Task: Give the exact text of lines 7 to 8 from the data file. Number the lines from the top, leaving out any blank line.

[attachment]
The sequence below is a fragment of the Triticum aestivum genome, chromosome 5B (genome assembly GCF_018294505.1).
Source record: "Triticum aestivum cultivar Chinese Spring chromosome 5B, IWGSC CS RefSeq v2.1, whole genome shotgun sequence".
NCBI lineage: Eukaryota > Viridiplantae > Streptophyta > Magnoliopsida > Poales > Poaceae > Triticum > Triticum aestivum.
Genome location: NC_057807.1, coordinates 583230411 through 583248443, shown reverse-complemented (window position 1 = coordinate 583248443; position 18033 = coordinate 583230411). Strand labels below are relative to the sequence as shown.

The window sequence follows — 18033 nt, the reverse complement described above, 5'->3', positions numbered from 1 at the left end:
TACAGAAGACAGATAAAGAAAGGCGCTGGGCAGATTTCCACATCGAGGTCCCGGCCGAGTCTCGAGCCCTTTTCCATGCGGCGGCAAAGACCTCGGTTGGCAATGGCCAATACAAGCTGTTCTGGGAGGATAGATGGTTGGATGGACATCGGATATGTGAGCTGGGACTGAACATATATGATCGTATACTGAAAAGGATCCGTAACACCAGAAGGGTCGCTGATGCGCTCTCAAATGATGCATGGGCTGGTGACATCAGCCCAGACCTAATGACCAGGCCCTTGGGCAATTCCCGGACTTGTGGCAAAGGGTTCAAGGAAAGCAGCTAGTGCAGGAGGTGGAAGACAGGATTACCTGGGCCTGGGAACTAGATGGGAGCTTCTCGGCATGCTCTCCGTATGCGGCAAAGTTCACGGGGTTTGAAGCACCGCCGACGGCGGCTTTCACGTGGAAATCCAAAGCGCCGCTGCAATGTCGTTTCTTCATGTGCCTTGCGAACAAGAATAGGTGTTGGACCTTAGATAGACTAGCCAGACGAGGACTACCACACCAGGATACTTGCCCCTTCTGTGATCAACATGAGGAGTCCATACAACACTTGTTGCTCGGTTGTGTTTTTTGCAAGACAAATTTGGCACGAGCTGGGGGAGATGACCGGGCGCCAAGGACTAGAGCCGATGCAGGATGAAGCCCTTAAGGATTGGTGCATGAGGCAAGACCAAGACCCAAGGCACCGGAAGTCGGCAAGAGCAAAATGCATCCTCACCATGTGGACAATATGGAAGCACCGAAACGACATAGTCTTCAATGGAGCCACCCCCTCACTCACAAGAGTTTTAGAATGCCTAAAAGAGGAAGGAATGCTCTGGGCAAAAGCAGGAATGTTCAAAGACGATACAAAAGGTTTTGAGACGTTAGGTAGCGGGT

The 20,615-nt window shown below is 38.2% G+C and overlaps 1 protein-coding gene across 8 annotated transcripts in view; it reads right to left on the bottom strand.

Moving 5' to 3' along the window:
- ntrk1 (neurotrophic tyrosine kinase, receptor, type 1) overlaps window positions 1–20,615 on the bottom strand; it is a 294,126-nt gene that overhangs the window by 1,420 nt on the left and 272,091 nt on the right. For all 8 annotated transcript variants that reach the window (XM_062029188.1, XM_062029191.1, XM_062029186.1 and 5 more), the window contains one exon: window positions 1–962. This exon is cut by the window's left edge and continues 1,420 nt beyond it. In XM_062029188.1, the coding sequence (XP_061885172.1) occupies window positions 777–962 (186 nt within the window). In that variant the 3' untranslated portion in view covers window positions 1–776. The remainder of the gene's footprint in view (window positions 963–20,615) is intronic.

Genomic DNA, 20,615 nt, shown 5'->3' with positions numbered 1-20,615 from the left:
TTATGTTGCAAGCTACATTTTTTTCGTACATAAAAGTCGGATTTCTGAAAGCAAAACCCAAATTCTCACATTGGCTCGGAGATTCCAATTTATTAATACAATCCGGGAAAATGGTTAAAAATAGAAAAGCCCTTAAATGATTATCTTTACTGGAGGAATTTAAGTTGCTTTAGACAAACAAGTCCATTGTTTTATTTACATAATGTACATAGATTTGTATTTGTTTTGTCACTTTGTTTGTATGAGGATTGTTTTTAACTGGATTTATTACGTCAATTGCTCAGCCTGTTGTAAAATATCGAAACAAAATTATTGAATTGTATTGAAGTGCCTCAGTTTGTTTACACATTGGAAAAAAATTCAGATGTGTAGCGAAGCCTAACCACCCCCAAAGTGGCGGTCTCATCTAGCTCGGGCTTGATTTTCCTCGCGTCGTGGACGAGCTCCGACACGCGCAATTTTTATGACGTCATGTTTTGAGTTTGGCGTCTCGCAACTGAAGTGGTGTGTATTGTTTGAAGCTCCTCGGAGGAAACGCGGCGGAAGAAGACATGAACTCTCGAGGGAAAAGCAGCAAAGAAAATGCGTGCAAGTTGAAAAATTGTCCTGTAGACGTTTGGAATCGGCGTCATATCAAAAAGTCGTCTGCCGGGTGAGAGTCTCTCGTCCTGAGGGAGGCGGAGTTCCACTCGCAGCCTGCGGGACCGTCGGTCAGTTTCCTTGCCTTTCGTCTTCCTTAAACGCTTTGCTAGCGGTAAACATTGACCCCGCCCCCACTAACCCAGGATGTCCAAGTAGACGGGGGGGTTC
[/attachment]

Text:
The 20,615-nt window shown below is 38.2% G+C and overlaps 1 protein-coding gene across 8 annotated transcripts in view; it reads right to left on the bottom strand.

Moving 5' to 3' along the window: